3. Teach them how to practice empathy.
Empathy — aka the ability to put ourselves in other people’s shoes and understand how they might be feeling — plays a huge role in teaching kids to understand and value consent. And there’s good news: empathy is both a trait and a skill, which means it can be learned and practiced over time. It’s also not a concept that’s exclusive to adults. By age 3, kids can start displaying empathic behaviors, like being concerned for a friend who’s crying or hurt.
Understanding how someone else might feel in a situation can help kids see why it’s important to respect their boundaries, and it can also help kids pick up on body language and non-verbal cues that someone isn’t really comfortable. It’s easy for kids to get caught up in how they feel, so teaching them to slow down and consider how someone else might feel, especially in response to their own actions or behaviors, can help them to understand the importance of respecting others and their boundaries — even when those boundaries aren’t the same as their own or require them to put their own feelings aside.
Try asking questions like “How do you think your friend felt when you tried to wrestle with them after they asked you to stop? I know that you thought it would be fun, but try to imagine what they were feeling. Do you think it was very nice?”
4. Model consent & boundaries at home.
This can be as simple as asking your kids before giving any physical affection, or knocking before entering their bedroom. As a parent, it can hurt to hear that your kids don’t want to give you a good-night kiss or a hug on the way to school, but it’s important to remember that everyone expresses their emotions differently, and this doesn’t mean that your kids love you any less. It’s actually a good thing that they feel comfortable being honest with you about what they do and don’t like. Don’t try to guilt-trip them or change their minds. It’s important that they see from you that their boundaries will always be respected.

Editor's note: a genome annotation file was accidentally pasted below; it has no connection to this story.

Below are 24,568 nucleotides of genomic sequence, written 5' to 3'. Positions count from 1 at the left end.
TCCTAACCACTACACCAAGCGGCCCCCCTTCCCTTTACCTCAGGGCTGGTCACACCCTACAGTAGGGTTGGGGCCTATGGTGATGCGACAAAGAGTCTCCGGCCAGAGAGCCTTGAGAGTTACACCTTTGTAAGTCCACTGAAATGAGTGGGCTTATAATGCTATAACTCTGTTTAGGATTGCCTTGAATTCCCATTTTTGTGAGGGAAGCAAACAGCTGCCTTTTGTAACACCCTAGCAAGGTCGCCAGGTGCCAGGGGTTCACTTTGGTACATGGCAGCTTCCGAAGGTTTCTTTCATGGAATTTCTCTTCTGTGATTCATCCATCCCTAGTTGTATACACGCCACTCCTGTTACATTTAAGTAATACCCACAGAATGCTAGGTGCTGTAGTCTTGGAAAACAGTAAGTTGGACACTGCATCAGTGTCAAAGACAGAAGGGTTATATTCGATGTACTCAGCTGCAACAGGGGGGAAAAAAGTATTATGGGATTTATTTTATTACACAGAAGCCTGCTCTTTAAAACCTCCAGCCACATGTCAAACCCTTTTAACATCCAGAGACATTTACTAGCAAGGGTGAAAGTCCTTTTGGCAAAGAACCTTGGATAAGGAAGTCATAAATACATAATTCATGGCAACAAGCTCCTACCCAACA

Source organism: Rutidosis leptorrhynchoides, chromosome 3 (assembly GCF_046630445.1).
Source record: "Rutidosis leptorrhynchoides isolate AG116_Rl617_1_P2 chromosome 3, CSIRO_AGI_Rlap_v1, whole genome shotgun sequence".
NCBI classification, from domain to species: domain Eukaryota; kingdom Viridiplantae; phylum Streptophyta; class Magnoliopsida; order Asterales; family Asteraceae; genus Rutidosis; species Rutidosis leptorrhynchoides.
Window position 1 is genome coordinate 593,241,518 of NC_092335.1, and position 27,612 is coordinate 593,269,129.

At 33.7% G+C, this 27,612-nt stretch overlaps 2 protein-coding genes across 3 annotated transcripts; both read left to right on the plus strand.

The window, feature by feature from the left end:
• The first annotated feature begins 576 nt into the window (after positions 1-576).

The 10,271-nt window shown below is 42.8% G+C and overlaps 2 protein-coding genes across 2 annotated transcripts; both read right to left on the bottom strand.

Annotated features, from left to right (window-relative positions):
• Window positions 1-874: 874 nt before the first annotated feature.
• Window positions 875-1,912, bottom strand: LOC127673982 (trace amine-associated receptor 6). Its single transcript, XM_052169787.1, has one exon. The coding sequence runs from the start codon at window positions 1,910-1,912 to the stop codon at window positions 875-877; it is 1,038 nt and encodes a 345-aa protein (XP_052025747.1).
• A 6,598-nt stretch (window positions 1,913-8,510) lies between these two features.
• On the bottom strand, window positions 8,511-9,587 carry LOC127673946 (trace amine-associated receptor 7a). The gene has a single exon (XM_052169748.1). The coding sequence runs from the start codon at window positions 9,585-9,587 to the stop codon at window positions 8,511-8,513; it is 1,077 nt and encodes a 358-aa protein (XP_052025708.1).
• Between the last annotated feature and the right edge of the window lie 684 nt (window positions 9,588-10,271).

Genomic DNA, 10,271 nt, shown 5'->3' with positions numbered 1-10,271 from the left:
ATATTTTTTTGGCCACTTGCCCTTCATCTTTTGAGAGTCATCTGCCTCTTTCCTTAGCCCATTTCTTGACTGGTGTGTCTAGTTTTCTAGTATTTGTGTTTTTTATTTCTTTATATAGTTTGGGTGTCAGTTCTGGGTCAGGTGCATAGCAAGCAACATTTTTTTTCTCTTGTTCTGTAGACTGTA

5. Respect their boundaries around family and friends.
Many of us can probably recall relatives we had growing up who always wanted a hug or kiss when visiting — and whether or not we were comfortable with the affection didn’t matter. We as kids were expected to “be polite” and go along with it. And our relatives probably did mean well — they loved or missed us and wanted to express those feelings. But just because you love someone, that doesn’t mean they have to go along with the ways you choose to show it.
Practice asking your kids if they would like to give family members hugs at get-togethers, instead of allowing family members to simply expect it. No doubt, this may put you in somewhat of an awkward position if your child refuses, but it’s important to stand your ground. This will show your kids that their boundaries matter, and that you respect them. If hurt feelings follow after your kids say no to a hug, talk to the adults involved about why you’re choosing to let your kids set their own boundaries around physical affection, and how important it is to you that this decision is respected.
To learn more about how to teach kids of all ages about consent, check out maro parents.